IBM plays its healthcare hand

IBM has signed a trio of deals that reveal its ambitions to become a major player in the big data revolution in healthcare.

The alliances with Apple and pharma companies Johnson & Johnson (J&J) and Medtronic are all part of IBM’s strategy to supply the architecture that will allow us to make sense of the wealth of data coming out of wearable sensors and other leading-edge health technologies.

At the heart of the initiative is a new Boston-based business unit – called IBM Watson Health – that will deploy IBM’s artificial intelligence (AI) and cloud-based data-sharing expertise in health applications. It is also buying two companies to help flesh out its offering, namely healthcare database specialist Explorys and electronic medical record company Phytel.

The ultimate aim is to provide “a secure and open platform for physicians, researchers, insurers and companies focused on health and wellness solutions” it said in a statement.

“The results will be better insights, real-time feedback and recommendations to improve everything from personal health and wellness to acute and chronic care.”

The Watson AI or ‘cognitive computing’ engine is already being used to aid drug discovery in pharma companies and has been seeing broader use since IBM launched a toolkit last year to help software developers build applications.

Among big pharma companies, Sanofi is using Watson to scan published literature to identify signals that could help the development of new drugs, while J&J is using it to handle clinical trial data and help physicians select the best drug for their patients.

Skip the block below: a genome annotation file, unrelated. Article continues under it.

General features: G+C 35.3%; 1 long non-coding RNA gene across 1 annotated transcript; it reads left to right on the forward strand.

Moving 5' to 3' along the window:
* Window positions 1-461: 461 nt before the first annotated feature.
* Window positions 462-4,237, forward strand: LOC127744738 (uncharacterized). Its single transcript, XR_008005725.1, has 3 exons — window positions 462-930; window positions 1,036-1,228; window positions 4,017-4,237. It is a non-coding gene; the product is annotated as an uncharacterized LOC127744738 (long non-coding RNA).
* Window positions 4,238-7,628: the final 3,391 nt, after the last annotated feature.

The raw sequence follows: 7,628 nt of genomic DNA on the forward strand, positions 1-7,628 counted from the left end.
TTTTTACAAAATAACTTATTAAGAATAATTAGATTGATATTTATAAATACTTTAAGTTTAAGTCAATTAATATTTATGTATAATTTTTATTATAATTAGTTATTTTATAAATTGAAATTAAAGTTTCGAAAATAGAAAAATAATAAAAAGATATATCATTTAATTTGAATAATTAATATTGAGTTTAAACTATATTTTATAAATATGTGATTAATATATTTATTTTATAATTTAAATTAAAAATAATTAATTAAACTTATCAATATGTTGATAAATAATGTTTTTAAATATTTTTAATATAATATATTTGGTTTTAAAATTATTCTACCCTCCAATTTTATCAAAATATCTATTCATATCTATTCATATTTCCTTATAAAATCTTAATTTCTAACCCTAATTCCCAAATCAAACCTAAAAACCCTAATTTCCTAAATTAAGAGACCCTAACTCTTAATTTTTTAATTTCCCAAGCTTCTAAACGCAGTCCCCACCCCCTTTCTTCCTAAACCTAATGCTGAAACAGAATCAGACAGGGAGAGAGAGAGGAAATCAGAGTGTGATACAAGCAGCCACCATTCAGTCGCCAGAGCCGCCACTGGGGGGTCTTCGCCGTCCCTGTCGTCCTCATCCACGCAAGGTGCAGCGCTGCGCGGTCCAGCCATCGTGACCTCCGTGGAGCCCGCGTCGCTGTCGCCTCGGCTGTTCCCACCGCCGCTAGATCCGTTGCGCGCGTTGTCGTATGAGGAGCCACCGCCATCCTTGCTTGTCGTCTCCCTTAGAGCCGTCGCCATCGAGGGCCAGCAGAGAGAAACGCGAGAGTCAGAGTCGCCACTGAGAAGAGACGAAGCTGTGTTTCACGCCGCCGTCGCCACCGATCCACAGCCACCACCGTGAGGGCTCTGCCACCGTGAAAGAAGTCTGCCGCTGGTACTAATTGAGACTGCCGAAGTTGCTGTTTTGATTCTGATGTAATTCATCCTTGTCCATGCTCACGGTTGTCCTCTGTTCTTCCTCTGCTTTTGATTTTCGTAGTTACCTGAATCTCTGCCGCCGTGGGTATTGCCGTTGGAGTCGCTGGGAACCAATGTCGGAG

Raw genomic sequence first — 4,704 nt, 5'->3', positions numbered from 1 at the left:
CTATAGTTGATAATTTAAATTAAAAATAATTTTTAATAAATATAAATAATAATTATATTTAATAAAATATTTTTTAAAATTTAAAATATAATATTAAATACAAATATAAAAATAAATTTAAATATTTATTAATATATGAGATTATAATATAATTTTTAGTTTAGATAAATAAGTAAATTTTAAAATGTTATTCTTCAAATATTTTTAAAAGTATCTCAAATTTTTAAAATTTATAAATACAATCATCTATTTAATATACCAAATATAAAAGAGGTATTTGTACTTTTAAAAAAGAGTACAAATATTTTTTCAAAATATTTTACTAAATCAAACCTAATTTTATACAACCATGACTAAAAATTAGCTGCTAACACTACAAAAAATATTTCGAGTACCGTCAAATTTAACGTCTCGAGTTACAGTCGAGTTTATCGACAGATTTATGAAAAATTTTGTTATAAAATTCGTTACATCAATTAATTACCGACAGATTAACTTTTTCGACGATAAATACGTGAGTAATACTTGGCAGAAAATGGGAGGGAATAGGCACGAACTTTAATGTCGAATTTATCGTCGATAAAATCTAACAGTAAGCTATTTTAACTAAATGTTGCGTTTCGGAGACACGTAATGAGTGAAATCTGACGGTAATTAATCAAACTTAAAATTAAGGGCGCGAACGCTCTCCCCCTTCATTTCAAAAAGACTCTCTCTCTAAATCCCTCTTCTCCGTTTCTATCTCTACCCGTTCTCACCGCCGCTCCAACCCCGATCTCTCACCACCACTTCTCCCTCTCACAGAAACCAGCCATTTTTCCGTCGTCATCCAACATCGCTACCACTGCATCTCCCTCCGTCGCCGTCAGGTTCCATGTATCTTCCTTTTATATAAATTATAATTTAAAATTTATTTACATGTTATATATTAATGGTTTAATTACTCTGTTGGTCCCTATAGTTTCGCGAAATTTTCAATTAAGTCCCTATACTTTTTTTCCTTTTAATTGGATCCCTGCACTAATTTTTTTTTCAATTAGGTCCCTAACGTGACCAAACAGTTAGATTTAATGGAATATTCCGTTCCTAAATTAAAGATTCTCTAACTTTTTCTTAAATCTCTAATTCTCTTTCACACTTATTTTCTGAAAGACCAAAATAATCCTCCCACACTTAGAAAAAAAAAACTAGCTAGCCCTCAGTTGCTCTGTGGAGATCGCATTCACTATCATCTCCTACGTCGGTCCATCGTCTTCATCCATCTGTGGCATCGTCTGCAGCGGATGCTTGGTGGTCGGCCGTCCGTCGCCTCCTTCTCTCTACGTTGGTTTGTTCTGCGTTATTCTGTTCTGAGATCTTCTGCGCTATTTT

Meanwhile, in academia, Baylor College of Medicine has deployed it to analyse published articles on the p53 cancer gene to try to predict what other proteins affect its function.

IBM’s agreement with Apple will provide a secure cloud platform and analytics for Apple’s HealthKit and ResearchKit tools, covering data generated by iOS devices such as the iPhone and new Apple Watch.

The J&J collaboration will focus on the creation of intelligent coaching systems centred on preoperative and postoperative patient care, with a particular focus on joint replacement and spinal surgery, while Medtronic and IBM will develop health management applications for people with diabetes.

“Healthcare providers and hospital systems are actively trying to make their approach to care more consumer-centric and to understand their patients in new ways,” said John Kelly, IBM’s senior vice president, solutions portfolio and research.

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